Once the maintenance co-operatives have been established the regional development officers will be tasked with recruiting a number of volunteer co-ordinators to help manage the groups. The role of the volunteer co-ordinators will be to help arrange local training events and to encourage good maintenance practices in their area. To facilitate this, project staff will provide training and teaching materials so that volunteer co-ordinators can gave talks on maintenance-related topics to their local maintenance co-operative.

During the course of the project the regional development officers will also be expected to prioritise investigating and implementing solutions to ensure the long term sustainability of the local maintenance co-operatives in their areas. We fully expect that the maintenance co-operatives will develop differently in different parts of the country according to local needs and resources. This is likely to mean that there may be a large number of solutions to the issue of how the maintenance co-operatives continue to operate once the project ends. At this stage we hope that the maintenance co-operatives will continue to operate under the leadership of our volunteer co-ordinators but these volunteers may require support from local heritage organisations and also from denominational bodies.

At a national level, the Maintenance Co-operative Movement project will build on the success of the SPAB’s annual National Maintenance Week campaign and use it as a focus for a national networking event that will bring together the project’s regional development officers, volunteer co-ordinators, building professionals and other interested individuals and organisations from the heritage sector to share good practice on topics relating to the maintenance of old buildings. As new local maintenance co-operatives form outside the project’s five target areas they will also be welcomed into the national maintenance network.


The round one application to the Heritage Lottery Fund was submitted in October last year and we received a round one pass with development funding from the HLF Board at the end of January 2012.  We are now beginning the development phase of the project with the intention of submitting a round two application at the end of 2012.  If the round two application is successful we will begin the main phase of the project in 2013.  As part of the development phase we will appoint a project development officer to work up the details of the project. The project development officer will also be responsible for setting up pilot maintenance co-operatives in two areas in the West Midlands, and for liaising with colleagues from other organisations in the sector to ensure that the project has widespread support.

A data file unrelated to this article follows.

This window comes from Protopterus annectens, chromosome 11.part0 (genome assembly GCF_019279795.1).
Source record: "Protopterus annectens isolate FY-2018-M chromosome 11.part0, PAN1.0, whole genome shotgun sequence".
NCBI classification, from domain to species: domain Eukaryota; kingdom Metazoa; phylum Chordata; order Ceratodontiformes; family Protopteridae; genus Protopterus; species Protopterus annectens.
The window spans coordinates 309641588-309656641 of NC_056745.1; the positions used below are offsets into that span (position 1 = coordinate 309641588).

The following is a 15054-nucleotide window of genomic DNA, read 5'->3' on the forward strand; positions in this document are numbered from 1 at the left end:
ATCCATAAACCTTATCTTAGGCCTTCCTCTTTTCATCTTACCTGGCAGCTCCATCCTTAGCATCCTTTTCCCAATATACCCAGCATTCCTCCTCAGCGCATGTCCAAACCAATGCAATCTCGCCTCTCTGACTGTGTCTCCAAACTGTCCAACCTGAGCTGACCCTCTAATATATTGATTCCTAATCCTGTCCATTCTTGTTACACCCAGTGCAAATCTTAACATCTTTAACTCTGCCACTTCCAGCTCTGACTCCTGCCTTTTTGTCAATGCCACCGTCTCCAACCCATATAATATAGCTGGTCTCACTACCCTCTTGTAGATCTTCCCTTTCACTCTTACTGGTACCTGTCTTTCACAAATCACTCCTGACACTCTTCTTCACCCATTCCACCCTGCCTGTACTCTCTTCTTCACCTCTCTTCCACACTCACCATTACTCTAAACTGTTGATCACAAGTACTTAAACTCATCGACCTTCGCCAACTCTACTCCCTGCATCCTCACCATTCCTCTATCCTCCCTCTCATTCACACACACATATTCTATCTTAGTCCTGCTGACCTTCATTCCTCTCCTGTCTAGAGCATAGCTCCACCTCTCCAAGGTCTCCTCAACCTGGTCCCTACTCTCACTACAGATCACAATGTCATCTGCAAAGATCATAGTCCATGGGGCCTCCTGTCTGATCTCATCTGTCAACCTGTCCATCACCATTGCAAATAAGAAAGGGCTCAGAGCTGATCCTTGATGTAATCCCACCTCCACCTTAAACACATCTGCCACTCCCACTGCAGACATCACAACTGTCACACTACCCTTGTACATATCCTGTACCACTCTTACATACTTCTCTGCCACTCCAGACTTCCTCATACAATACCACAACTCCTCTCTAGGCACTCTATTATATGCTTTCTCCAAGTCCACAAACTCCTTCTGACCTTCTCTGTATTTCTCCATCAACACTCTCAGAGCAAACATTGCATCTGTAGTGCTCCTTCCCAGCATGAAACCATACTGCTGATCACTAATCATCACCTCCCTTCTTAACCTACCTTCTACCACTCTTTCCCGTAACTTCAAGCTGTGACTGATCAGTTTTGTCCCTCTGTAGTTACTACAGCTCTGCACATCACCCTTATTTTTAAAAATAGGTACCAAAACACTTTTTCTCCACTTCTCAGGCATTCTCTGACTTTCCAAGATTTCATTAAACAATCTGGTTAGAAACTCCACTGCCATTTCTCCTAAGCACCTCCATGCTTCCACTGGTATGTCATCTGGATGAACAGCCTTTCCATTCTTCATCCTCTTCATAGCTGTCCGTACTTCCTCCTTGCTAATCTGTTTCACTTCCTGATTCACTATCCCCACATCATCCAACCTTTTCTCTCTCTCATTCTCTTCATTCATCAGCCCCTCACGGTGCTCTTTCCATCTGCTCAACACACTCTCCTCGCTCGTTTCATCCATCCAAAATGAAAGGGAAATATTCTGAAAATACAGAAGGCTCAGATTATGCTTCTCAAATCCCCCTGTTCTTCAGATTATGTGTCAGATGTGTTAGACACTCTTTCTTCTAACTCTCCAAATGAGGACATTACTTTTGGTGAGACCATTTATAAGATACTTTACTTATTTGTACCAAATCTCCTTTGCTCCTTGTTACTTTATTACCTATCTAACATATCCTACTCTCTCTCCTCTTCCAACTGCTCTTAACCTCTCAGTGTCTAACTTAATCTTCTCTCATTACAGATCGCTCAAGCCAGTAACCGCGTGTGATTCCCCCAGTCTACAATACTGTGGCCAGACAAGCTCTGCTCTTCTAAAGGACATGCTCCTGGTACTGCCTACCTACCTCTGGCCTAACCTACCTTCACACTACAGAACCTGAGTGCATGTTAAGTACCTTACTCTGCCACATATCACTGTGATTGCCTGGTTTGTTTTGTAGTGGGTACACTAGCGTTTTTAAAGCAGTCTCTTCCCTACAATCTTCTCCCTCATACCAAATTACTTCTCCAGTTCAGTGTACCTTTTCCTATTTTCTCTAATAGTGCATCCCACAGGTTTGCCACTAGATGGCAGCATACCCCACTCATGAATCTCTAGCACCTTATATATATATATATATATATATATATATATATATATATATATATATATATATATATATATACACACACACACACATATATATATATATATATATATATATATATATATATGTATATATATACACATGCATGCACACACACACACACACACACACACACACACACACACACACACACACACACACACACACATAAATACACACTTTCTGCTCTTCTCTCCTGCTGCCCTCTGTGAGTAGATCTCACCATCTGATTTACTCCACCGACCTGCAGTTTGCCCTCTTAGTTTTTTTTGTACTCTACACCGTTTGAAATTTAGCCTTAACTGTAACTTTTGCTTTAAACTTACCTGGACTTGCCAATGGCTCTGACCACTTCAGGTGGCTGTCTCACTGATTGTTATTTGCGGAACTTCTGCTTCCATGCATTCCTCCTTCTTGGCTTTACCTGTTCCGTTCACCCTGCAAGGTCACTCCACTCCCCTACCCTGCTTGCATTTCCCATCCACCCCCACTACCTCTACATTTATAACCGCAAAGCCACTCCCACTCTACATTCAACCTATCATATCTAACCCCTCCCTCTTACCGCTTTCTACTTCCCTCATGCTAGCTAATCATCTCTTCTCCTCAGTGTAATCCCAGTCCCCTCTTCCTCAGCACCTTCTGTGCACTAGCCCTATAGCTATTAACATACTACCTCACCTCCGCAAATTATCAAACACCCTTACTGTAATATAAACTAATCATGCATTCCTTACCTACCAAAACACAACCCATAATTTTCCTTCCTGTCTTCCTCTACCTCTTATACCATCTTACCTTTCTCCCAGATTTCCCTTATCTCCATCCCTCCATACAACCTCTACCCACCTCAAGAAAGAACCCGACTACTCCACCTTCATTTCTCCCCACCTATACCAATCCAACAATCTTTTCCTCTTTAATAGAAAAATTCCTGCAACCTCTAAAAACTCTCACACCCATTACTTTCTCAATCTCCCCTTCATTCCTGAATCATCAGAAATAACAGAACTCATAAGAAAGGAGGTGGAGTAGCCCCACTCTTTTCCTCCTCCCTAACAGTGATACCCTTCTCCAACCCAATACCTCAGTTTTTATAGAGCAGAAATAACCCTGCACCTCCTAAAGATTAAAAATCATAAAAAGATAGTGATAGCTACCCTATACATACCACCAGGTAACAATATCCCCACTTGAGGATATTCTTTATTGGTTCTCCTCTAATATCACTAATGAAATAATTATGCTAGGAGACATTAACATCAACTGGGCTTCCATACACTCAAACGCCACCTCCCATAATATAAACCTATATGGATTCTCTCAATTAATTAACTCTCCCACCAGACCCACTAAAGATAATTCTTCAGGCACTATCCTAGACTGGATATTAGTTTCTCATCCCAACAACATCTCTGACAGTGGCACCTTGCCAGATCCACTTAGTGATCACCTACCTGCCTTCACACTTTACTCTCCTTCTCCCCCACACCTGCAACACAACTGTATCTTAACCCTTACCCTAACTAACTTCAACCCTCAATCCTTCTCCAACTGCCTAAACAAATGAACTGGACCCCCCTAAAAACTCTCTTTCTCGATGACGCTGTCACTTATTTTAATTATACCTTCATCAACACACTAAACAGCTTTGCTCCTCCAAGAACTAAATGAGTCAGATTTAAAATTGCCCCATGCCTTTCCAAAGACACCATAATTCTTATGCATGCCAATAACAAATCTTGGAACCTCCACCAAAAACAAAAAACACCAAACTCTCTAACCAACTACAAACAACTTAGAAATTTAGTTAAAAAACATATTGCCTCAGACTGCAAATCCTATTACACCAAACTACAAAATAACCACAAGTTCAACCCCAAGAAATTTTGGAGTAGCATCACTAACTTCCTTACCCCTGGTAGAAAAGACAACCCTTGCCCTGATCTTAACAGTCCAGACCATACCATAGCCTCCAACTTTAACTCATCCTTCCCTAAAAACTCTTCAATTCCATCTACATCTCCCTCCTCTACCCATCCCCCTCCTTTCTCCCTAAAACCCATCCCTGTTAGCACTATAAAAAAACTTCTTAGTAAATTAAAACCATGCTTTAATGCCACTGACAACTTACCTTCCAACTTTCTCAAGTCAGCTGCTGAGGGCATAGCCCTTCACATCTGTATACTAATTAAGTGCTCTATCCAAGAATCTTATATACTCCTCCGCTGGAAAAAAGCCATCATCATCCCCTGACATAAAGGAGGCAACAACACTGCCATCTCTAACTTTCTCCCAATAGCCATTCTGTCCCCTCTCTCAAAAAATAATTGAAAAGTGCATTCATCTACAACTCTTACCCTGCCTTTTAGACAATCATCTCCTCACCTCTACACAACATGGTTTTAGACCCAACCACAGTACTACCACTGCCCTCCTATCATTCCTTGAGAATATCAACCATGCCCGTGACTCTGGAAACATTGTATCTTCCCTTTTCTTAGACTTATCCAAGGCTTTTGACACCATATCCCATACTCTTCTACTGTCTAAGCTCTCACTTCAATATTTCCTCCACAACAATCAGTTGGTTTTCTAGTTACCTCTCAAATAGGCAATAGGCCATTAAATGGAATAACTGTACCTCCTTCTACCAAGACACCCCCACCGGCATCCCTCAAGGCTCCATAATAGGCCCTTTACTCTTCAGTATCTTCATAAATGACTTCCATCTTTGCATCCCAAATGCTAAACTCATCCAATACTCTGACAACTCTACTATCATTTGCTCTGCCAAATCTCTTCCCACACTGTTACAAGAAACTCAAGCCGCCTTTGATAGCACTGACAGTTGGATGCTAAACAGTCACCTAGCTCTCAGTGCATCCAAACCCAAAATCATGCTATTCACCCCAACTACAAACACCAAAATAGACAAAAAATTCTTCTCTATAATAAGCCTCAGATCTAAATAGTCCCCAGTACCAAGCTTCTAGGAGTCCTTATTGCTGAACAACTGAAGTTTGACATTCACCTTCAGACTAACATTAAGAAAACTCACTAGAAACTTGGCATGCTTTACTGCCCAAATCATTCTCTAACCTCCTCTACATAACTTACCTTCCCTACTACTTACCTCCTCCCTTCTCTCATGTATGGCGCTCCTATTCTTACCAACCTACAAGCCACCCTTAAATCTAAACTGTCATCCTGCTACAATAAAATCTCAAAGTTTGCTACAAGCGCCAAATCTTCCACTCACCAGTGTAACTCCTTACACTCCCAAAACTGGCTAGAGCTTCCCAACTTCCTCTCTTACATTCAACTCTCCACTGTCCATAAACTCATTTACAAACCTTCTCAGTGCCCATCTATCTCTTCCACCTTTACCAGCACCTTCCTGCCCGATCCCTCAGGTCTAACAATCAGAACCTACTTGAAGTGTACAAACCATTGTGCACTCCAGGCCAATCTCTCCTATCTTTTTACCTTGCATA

We have calculated that the main three-year phase of the project will cost £998,620 and we have asked the Heritage Lottery Fund for a grant of £818,700 (81%). We have estimated that we will be able to secure £14,850 in non-cash contributions and a further £90,000 in volunteer time.  In addition, the SPAB intends to contribute £15,000 from its own funds.  This currently leaves a shortfall of £60,000 which we expect to raise through applications to a variety of grant-making organisations and trusts.

If you are interested in being involved in this project in some way or have any comments that you would like to share with us please contact Sara Crofts.

One thought on “Project History

  1. I am interested in the project and I live in Guisborough on the edge of the North Yorkshire moors. so I hope this will be one of the regional areas chosen. After attending the Heritage Skills Event at Tynemouth, your representative gave me information about the Faith in Maintenance project. I have always valued the solace and beauty of churches and graveyards and now am becoming aware of the practical tasks necessary to maintain these treasures of sacred spaces, land and architecture, It is so distressing to lose these special buildings and gardens unnecessarily and the cooperative is an excellent way of ensuring their continuity.
    I am now stimulated to observe my local churches in a different way and would feel empowered to engage with the church communities to work together to sustain them for the future.